That was quick: Over the weekend, European leaders announced a $125 billion package to recapitalize Spain's banking system. At first, financial markets reacted positively, seemingly accepting official assurances that Europe had finally put a big enough plan in place to handle the financial challenge du jour -- and had done so in a timely manner.
But as investors asked about the details, their enthusiasm waned. Markets rendered a thoroughly negative verdict, with interest rates on Spain's 10-year bonds spiking above 6.8 percent, and Italy's surging as well. What went wrong?
Though large enough to plug the expected hole in Spanish balance sheets, the bailout -- underwritten by Germany and other solvent countries -- was delivered as a loan for which the Spanish government is ultimately responsible. Markets worry, reasonably, that Madrid is no more capable of paying off this obligation than its existing mountain of debt, given the recession plaguing its economy.
Things might have been different if the money had gone straight to the banks, but Berlin vetoed anything that looked like a direct bailout of another country's profligate bankers. Markets were also unhappy to learn that the creditors of the bank bailout might outrank all others in the hierarchy of Spanish obligations, which would be another reason for private investors to shun Spanish bonds.
These are matters of tactics. But the questions show the strategic weakness of Europe's approach to the debt crisis that has destabilized the continent and the world for more than 2 1/2 years.
Europe needs an approach to its problems that is as massive and confidence-inspiring as the Troubled Assets Relief Program and related measures were for the United States in the fall of 2008. And it still can't, or won't, devise one.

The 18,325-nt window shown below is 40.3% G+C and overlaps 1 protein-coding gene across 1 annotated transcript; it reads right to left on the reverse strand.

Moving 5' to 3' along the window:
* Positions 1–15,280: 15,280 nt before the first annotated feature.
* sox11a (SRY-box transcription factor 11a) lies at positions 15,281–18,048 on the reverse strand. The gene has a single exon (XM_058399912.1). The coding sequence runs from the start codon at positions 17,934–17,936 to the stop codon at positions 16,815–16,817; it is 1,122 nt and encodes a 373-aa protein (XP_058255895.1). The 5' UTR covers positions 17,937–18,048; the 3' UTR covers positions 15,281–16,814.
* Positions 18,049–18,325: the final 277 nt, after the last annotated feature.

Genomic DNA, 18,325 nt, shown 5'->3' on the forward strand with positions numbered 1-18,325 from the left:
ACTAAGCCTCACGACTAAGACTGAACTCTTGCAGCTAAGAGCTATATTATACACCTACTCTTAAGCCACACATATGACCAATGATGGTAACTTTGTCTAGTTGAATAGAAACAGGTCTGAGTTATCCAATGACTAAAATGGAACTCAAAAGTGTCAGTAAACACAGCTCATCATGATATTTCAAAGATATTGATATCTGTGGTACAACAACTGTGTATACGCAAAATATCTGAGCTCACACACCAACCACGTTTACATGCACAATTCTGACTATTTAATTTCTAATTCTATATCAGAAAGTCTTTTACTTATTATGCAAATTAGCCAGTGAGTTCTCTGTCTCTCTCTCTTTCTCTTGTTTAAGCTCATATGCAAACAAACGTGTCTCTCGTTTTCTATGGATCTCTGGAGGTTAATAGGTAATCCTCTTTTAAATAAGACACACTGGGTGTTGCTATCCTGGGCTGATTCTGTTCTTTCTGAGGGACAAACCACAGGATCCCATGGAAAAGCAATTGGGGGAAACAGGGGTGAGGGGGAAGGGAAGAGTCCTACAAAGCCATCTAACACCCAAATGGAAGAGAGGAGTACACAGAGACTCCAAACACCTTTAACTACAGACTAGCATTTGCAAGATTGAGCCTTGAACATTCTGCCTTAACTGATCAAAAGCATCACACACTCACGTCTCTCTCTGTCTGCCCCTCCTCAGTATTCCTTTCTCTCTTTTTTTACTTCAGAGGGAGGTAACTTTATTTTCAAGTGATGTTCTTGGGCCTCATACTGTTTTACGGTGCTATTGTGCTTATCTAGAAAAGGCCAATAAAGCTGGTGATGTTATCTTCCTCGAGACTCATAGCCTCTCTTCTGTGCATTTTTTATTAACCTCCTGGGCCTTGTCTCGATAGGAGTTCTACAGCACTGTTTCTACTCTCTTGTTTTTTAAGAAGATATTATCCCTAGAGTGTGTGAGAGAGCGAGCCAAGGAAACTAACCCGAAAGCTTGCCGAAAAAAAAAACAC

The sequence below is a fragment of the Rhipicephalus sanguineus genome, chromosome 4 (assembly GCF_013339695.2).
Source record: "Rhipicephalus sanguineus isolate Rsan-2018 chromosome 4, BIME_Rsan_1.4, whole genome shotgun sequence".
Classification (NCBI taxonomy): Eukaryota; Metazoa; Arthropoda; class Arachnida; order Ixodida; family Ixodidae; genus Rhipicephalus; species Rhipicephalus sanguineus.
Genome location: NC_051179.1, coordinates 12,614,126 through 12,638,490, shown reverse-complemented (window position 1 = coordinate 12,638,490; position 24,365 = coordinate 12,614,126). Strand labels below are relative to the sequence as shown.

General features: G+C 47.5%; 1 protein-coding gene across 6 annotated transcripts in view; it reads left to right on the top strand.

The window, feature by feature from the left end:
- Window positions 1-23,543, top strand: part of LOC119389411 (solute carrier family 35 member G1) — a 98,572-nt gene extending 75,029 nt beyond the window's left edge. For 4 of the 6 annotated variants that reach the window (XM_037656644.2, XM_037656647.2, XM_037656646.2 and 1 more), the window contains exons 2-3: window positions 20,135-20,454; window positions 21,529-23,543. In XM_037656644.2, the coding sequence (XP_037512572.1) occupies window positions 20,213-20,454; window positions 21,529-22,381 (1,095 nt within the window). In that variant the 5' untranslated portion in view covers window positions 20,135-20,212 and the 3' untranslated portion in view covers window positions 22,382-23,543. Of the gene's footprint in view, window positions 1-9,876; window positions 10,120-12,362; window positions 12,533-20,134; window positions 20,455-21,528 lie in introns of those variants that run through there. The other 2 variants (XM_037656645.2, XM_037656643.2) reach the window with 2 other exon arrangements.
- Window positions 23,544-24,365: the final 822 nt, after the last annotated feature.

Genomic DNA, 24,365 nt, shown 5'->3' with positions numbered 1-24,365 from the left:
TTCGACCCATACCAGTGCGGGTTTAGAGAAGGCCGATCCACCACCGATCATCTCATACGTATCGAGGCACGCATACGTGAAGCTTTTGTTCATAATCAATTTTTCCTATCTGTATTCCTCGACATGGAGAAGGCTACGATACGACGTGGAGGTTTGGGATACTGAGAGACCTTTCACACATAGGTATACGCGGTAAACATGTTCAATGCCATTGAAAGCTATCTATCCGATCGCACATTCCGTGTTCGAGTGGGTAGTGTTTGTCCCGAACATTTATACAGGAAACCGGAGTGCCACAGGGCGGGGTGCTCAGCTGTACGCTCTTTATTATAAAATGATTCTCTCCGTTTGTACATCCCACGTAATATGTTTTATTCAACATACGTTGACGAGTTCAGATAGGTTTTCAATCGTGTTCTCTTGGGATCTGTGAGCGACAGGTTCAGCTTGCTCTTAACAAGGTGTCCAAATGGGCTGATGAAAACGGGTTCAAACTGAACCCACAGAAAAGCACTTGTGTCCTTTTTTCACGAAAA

The Spanish bailout could plug the hole in that country's banks for a time. But it's not a permanent remedy for capital flight until depositors get the idea that their savings are guaranteed by some solvent entity. Nothing like that exists in Europe, and German taxpayers are not eager to underwrite one.
Germans are still hesitant to co-sign eurobonds for their debtor neighbors. They're reluctant to accept greater inflation within the German economy, to accommodate relaxation of the deflationary austerity that Germany is essentially imposing in return for bailouts.
Yet all of these elements may be necessary to stave off the collapse of the euro and the European economy. There is encouraging talk of a new Europe-wide banking supervision agency, but it won't be ready until next year at the earliest. There are questions about the role of London's financial center, which is part of the European Union but outside the euro.
Europe can probably limp along until Sunday's election in Greece, which may supply that country's long-awaited verdict on whether it wants to stay within the euro or take its chances on national default and a new national currency.
Perhaps it was too much to hope that Europe's paymasters in Berlin would play any more cards before they hear from Athens. But there isn't much time left.
-- Washington Post